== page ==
top of page

How UK Sales Promotions showed us just how odd the Qatar World Cup truly was

You may find this a pretty obvious statement, and non-controversial. There hasn’t been that much promotional activity from household brands around World Cup 2022.

Since at least the 1982 World Cup, every tournament has seen a bonanza of Grocery sector promotions. And not just grocery, white goods, brown goods, travel, finance, all have run promotions. A plethora of ‘Football’ themed promotions around the time of World Cup activity, is as self-evident an expectation as Chocolate promotions are at Easter and drinks promotions are at Christmas. It just always happens. Until that is, Qatar. There’s been barely a ripple on the shelves. Forgive the expression but it’s a promotional desert out there just now.

Now of course there are a number of significant global, local, and cultural shifts that have helped cause this.

Retailers are struggling to get stock on shelves just now, some stores last week were rationing eggs to customers. So supply of promotional stock may be an issue.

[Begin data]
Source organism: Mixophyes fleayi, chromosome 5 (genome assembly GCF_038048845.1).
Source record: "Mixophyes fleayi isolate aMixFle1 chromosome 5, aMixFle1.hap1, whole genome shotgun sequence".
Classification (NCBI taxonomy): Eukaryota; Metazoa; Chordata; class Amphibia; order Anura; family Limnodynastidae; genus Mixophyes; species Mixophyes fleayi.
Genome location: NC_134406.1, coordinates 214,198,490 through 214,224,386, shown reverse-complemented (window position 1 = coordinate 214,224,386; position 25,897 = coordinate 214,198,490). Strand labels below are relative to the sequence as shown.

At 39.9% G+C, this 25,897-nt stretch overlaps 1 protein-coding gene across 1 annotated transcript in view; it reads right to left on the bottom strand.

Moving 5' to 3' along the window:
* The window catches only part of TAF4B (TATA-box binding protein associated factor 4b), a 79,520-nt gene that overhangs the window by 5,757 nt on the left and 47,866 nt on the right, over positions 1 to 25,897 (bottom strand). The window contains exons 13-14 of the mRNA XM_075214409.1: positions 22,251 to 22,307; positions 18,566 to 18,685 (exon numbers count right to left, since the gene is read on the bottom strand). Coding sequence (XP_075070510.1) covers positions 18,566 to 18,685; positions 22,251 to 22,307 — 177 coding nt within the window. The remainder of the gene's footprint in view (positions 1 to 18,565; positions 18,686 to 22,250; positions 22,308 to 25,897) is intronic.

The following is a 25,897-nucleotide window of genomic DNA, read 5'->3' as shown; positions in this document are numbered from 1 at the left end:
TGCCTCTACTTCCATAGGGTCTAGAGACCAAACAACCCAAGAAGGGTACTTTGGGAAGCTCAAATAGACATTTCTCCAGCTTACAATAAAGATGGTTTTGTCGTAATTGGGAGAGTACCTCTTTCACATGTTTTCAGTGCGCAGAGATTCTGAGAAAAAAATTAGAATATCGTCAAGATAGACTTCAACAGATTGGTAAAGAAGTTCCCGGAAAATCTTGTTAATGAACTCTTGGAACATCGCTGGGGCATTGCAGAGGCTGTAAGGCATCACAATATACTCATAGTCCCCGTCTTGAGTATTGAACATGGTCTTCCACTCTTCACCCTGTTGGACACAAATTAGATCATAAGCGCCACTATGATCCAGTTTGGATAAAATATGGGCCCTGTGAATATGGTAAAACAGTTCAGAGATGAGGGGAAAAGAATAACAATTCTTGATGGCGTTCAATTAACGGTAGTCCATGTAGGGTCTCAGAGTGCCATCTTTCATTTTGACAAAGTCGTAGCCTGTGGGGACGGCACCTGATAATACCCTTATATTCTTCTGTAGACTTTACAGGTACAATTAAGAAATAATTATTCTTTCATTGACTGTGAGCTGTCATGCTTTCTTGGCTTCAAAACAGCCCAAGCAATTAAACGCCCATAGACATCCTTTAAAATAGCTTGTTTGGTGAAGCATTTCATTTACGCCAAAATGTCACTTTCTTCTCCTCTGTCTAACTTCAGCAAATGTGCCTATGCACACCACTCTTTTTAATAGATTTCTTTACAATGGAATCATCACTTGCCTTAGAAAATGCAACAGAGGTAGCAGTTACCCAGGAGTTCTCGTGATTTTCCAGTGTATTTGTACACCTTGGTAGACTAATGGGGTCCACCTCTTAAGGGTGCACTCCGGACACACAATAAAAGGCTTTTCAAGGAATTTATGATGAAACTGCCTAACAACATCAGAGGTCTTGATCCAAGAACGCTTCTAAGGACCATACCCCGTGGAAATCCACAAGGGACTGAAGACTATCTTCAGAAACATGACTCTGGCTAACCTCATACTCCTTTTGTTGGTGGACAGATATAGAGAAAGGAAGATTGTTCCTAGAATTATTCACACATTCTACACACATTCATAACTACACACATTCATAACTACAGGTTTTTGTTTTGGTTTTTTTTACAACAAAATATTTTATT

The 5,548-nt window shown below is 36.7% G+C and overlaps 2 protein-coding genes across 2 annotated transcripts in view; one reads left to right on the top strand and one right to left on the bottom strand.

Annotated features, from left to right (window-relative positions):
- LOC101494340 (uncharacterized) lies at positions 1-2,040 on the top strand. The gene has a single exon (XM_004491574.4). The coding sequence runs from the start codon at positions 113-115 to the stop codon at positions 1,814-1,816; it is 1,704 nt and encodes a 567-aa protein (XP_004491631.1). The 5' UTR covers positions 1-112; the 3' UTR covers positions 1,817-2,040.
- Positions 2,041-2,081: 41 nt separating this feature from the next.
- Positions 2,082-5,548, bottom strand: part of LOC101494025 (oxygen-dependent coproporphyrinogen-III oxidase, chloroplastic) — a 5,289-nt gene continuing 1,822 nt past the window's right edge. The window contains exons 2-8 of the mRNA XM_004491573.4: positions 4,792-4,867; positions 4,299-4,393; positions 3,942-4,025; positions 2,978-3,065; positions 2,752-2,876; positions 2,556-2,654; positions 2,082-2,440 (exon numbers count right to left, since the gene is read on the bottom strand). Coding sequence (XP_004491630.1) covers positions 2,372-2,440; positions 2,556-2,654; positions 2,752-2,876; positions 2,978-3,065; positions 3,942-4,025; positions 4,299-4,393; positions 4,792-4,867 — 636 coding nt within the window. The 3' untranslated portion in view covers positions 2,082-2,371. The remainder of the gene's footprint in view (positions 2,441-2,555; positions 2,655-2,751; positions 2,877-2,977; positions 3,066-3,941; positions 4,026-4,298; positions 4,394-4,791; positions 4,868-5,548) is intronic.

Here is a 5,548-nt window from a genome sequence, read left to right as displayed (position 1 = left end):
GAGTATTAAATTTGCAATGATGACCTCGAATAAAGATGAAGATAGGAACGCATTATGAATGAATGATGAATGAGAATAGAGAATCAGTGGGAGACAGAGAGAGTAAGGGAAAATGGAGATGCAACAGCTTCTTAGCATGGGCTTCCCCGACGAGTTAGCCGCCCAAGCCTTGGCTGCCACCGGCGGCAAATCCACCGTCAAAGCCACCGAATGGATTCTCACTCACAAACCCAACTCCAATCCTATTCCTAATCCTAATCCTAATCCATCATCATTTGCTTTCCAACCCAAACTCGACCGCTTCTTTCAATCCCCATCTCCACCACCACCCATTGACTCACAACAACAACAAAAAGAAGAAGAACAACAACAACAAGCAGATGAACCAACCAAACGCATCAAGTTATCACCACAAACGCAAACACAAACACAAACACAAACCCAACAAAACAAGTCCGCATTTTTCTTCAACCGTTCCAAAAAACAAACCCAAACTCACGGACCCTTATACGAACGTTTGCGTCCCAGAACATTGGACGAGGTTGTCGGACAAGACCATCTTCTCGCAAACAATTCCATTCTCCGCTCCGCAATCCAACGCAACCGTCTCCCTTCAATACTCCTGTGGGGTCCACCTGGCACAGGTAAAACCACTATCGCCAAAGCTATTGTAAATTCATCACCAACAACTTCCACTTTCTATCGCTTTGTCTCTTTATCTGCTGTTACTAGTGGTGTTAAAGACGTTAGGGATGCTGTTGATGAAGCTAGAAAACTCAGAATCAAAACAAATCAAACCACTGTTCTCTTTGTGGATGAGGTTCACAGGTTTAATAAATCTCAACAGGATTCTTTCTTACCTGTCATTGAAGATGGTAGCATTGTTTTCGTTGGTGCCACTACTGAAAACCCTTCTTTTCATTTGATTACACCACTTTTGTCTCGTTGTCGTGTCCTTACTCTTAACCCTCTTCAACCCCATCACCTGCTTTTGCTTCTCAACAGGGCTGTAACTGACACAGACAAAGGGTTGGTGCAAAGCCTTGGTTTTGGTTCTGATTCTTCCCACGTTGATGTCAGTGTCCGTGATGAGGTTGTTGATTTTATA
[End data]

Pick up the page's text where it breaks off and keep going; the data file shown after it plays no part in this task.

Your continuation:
A post-pandemic increase in home delivery of groceries means fewer customers are even in-store to see promotional displays.

But above all, it is a winter World Cup, for the first time. And brands, retailers, even promotional agencies will be very wary of the unknown. What appetite will there even be for a World Cup in the run up to Christmas? Let’s face it, stores will have planned for the certainties around Christmas promotional events. Do they want conflicting and confusing messaging at point of sale?

And let’s not ignore the elephant in the room. There is a poor cultural fit between many brands and a Qatar World Cup. Since the pandemic marketing generally has shifted to a lighter touch. To building more emotional relationships with consumers. It’s now a world where what brands do is more important than what they say. And there is no escaping the problems and difficulties of being too closely associated with a World Cup in Qatar. It has been a relatively easy decision for brand marketers to dial down their World Cup activity or pass on it altogether.

So what about Mexico, Canada and the USA in 2026? For FIFA, brand sponsors like Budweiser, whose 2022 promotional activity is relatively low key compared with previous tournaments, will be looking to leverage the relationship much more effectively than they have been able to in 2022.

One tournament with poorer promotional opportunities than usual may not be a deal breaker. But two? The pressure on brands and FIFA to get their act together will be huge.

As for 2022, the only big winners? Argentina.



bottom of page